1/12/2012

Common Prayer is Basic Episcopalian stuff.

Episcopal Cafe has a wonderful essay by Derek Olsen titled, Non-negotiable.  The "non-negotiable" is the Book of Common Prayer.  There may be all sorts of reasons for doing something else, but Olsen is persuasive in saying that we ought not muck around with the core stuff that makes us who we are.  Do yourself a really good favor and read it. It is spot on.

Episcopal Cafe has become such a gift. It is an example of just how valuable church wide ministries can be an offering from part of the church (in this case the Diocese of Washington) to the whole.

 

12 comments:

Elizabeth Kaeton said...

Thanks for this "lead" (har har). I'll be sure to check it out.

One final note: I may not get to other blogs in the course of my day, but I always check out what's going on at Episcopal Cafe.

Msgr said...

Whew. The comments re BCP are frankly breathtaking.

To change the BCP (a constitutional document) takes two General Conventions. This is because our identity as anglicans is tied to a BCP (no confessional documents; no Book of Order; no formal hierarchy beyond diocese). It is our charter document. If one believes otherwise there are 1000 denominations to choose from.

One question that TEC will have to face is dilution of the BCP (and so arguably of specific anglican identity) in the form of download-worship sheets, recourse to Book of Occasional Services to accommodate SSBs (and yet with no constitutional character in consequence) and ignoring of rubrics (so-called 'open communion'). Other denominations can tred this path because they do not have the DNA of BCP identity. But for TEC to go this way may mean selling an inheritance and ending up with pottage.

I suspect now that much about TEC's future is in the hands of a silent moderate middle in the Bishop ranks, who are facing tough financial realities and concerns about survival. The buck will stop with them, as Harry Truman once truthfully said it. Sauls is not alone.

Msgr

David and John said...

Change the BCP? Are we crazy? We are still feeling the effects from the last BCP revision, a revision (I might add) that was badly needed and a great improvement over the '29.

If GC eventually approves SSB's, I can not think of any reason that it could not be added to the BOS until such time a revision of the BCP would occur.


With all that is happening in TEC these days, any changes to the BCP would be like dumping gasoline on a fire. Even from my left-of-center view, to think of revising the BCP at this time is a foolish idea.

Scoop said...

We came along way with the 79 BCP, but we still have a long way we could go. But the BCP is a unique treasure to Christendom.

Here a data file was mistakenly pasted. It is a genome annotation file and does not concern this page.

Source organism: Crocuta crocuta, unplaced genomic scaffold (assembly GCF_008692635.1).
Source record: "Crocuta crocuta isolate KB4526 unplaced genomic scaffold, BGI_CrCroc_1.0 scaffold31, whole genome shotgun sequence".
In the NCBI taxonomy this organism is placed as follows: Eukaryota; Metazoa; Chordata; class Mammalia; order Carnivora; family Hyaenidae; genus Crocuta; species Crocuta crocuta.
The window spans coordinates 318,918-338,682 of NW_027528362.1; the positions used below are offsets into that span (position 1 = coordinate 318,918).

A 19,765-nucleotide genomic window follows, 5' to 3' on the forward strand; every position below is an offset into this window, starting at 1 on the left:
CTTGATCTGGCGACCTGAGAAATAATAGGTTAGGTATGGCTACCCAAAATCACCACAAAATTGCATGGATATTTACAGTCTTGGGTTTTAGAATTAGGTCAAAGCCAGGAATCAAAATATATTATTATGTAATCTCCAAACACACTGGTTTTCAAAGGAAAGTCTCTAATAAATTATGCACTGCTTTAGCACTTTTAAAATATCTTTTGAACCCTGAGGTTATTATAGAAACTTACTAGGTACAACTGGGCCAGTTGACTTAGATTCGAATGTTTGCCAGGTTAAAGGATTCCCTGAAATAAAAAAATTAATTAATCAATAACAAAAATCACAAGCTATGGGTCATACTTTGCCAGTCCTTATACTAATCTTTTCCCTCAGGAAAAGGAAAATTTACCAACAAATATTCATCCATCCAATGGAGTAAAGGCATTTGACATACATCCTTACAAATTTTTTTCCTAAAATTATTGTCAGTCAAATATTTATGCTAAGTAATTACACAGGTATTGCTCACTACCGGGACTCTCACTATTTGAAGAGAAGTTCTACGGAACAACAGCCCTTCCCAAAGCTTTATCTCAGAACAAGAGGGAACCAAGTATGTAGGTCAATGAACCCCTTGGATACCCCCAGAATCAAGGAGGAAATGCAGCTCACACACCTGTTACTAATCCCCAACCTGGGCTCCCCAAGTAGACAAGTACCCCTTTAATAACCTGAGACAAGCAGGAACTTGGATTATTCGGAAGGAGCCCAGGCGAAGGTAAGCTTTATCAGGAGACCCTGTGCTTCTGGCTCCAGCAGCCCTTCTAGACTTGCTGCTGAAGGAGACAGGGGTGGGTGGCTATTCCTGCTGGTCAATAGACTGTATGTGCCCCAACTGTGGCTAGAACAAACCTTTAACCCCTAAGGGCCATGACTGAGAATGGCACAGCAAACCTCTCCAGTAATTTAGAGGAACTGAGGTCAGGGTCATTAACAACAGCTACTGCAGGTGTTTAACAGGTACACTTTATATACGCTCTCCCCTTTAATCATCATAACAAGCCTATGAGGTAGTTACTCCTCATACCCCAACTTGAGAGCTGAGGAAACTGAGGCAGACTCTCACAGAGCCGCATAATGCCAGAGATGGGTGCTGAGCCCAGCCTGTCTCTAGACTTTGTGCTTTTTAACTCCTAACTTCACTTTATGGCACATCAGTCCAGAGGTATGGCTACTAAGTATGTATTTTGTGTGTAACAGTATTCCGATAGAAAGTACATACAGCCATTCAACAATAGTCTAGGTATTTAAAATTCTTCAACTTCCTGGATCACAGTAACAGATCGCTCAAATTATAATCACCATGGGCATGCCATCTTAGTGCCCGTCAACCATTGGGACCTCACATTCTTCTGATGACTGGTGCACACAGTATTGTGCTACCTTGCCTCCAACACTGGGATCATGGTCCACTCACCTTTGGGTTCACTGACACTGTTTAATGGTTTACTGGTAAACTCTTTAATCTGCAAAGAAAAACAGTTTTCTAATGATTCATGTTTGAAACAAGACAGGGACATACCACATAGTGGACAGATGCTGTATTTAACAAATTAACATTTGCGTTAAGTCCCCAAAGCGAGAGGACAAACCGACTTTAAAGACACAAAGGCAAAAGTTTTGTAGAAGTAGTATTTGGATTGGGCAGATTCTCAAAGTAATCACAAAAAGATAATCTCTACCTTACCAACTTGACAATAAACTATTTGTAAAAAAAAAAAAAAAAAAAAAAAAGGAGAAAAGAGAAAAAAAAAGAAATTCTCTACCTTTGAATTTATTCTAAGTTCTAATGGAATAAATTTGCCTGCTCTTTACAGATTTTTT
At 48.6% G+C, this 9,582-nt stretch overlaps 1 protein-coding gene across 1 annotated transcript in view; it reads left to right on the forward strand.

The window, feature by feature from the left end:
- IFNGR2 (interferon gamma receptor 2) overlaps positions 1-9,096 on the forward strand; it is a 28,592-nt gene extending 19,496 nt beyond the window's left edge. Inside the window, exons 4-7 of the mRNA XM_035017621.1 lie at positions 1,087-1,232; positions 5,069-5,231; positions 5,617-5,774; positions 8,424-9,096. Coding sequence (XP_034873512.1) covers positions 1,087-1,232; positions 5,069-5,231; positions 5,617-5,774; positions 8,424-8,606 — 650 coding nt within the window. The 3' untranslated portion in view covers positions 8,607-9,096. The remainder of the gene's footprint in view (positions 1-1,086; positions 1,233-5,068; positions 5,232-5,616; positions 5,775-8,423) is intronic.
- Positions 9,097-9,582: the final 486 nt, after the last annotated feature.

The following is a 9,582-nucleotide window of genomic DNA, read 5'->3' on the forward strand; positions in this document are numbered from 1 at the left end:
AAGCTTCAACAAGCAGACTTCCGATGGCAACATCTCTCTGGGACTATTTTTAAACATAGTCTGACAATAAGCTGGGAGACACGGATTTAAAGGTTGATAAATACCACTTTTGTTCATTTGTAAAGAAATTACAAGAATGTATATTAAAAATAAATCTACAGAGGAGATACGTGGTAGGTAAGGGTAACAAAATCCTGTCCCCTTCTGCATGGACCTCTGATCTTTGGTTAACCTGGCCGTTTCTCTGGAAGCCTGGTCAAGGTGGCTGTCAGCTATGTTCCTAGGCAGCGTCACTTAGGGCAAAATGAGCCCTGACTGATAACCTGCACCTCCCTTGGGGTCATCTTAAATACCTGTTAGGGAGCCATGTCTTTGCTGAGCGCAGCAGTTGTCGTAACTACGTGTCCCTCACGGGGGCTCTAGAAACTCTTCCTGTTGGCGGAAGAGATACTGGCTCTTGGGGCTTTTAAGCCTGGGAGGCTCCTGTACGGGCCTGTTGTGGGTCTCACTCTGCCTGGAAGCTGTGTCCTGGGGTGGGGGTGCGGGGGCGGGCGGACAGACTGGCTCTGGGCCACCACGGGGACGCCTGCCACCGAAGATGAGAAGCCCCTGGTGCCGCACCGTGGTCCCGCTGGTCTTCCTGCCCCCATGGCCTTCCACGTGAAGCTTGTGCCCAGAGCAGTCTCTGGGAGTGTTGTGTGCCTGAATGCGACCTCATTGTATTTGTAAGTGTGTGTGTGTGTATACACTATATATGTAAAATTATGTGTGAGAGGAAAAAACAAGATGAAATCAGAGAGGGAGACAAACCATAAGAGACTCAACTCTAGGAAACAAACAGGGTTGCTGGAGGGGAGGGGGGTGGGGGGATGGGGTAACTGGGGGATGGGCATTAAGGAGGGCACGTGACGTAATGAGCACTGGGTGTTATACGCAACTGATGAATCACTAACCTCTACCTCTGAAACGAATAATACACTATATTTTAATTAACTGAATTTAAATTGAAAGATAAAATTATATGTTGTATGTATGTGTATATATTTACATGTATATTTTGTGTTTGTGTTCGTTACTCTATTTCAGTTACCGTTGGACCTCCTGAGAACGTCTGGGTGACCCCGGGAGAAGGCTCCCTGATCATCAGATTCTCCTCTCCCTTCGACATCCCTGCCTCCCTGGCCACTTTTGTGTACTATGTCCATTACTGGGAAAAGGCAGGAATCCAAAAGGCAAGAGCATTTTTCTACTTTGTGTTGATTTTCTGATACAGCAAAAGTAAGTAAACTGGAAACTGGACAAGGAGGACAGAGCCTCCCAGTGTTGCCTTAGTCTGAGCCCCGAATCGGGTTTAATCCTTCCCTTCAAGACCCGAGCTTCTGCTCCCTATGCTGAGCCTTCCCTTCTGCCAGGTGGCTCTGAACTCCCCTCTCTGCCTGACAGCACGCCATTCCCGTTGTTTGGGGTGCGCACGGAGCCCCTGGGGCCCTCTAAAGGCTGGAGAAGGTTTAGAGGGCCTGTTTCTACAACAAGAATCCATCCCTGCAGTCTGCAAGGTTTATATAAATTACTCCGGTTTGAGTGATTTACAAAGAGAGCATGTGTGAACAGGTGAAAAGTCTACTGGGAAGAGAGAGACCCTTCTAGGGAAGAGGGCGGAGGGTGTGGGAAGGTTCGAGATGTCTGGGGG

Ann said...

The Diocese of Washington (DC) hosts us on their site but otherwise has no oversight or support for Episcopal Café.

Mark Harris said...

Ann: thanks for the correction. But I was speaking of its origins in the work of the communications work of the diocese. That it is now independent of the Diocese and a much wider ministry is all to the good. My point was that it does a church wide work from a point other than the church center.

You all are doing a great and good work!

Brother David said...

no formal hierarchy beyond diocese

One has to wonder why you lot, including Padre Mark, let Msgr get away with such falsehoods? I think that every time he makes such statements and you publish it without a challenge, you water down the truth of the matter as if it is unimportant.

Ann said...

Thanks Mark - as are you.

Mark Harris said...

Brother David... Often I do not do the challenge hoping that someone will pick up on it and go with it. (Bloggers like, as you know, for people to argue with each other on their blog...it increases the visitors.)
I will have something to say about all this later today.

Msgr said...

David -- we know what a 'formal hierarchy' consists of because we have examples of it. Required money payments; vows of obedience; metropolitical authority; language of 'supremacy'; and so forth. Indeed many are questioning not just the costs but the pretensions of such a claim. If you want a formal hierachy, you might have a look at AMiA. Or the United Methodist Church. TEC is a diocesan church, with a Constitution, and a triennial GC. The PB is an elected officer with limited duties and a fixed term.

It was awkward to watch the present PB trying to answer the question under oath about who had authorized her office to enter into litigation in VA, and where had the GC given the funds that had been spent -- matters that of course were not in the end germain to the verdict. +Griswold properly understood that his office had no role in VA or any other diocese.

Msgr

Mark Harris said...